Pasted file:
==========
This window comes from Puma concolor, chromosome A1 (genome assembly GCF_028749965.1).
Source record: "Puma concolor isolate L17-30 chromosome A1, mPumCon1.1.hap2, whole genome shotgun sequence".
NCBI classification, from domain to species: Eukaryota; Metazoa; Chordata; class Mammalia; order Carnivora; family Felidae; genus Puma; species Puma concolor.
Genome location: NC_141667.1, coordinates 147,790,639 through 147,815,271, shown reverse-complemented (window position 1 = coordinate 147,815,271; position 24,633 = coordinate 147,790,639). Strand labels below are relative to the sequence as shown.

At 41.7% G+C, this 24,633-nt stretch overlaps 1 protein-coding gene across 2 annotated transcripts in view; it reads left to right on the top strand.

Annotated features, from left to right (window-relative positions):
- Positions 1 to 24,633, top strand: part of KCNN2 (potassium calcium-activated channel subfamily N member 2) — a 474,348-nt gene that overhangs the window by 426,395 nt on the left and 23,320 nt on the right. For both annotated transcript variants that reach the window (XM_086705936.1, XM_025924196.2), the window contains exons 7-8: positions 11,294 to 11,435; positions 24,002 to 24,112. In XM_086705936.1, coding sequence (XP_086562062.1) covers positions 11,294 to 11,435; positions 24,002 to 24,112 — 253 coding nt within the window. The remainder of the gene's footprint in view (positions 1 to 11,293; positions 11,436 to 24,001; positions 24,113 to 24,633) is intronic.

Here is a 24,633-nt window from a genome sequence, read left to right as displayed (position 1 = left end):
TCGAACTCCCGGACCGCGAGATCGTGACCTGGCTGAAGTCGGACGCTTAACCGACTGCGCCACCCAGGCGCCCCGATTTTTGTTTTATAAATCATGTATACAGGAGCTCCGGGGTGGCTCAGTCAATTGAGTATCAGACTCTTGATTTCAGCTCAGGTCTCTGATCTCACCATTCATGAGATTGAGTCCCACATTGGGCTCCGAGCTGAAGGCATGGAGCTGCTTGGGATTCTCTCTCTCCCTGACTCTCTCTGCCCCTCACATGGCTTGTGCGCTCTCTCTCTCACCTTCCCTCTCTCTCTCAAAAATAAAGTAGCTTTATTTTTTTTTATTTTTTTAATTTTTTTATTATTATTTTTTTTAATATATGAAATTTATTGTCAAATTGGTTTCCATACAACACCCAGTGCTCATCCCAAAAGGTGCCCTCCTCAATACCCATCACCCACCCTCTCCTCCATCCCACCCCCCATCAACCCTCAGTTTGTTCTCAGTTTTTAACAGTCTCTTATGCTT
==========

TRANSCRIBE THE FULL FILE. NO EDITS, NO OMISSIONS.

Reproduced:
This window comes from Puma concolor, chromosome A1 (genome assembly GCF_028749965.1).
Source record: "Puma concolor isolate L17-30 chromosome A1, mPumCon1.1.hap2, whole genome shotgun sequence".
NCBI classification, from domain to species: Eukaryota; Metazoa; Chordata; class Mammalia; order Carnivora; family Felidae; genus Puma; species Puma concolor.
Genome location: NC_141667.1, coordinates 147,790,639 through 147,815,271, shown reverse-complemented (window position 1 = coordinate 147,815,271; position 24,633 = coordinate 147,790,639). Strand labels below are relative to the sequence as shown.

At 41.7% G+C, this 24,633-nt stretch overlaps 1 protein-coding gene across 2 annotated transcripts in view; it reads left to right on the top strand.

Annotated features, from left to right (window-relative positions):
- Positions 1 to 24,633, top strand: part of KCNN2 (potassium calcium-activated channel subfamily N member 2) — a 474,348-nt gene that overhangs the window by 426,395 nt on the left and 23,320 nt on the right. For both annotated transcript variants that reach the window (XM_086705936.1, XM_025924196.2), the window contains exons 7-8: positions 11,294 to 11,435; positions 24,002 to 24,112. In XM_086705936.1, coding sequence (XP_086562062.1) covers positions 11,294 to 11,435; positions 24,002 to 24,112 — 253 coding nt within the window. The remainder of the gene's footprint in view (positions 1 to 11,293; positions 11,436 to 24,001; positions 24,113 to 24,633) is intronic.

Here is a 24,633-nt window from a genome sequence, read left to right as displayed (position 1 = left end):
TCGAACTCCCGGACCGCGAGATCGTGACCTGGCTGAAGTCGGACGCTTAACCGACTGCGCCACCCAGGCGCCCCGATTTTTGTTTTATAAATCATGTATACAGGAGCTCCGGGGTGGCTCAGTCAATTGAGTATCAGACTCTTGATTTCAGCTCAGGTCTCTGATCTCACCATTCATGAGATTGAGTCCCACATTGGGCTCCGAGCTGAAGGCATGGAGCTGCTTGGGATTCTCTCTCTCCCTGACTCTCTCTGCCCCTCACATGGCTTGTGCGCTCTCTCTCTCACCTTCCCTCTCTCTCTCAAAAATAAAGTAGCTTTATTTTTTTTTATTTTTTTAATTTTTTTATTATTATTTTTTTTAATATATGAAATTTATTGTCAAATTGGTTTCCATACAACACCCAGTGCTCATCCCAAAAGGTGCCCTCCTCAATACCCATCACCCACCCTCTCCTCCATCCCACCCCCCATCAACCCTCAGTTTGTTCTCAGTTTTTAACAGTCTCTTATGCTT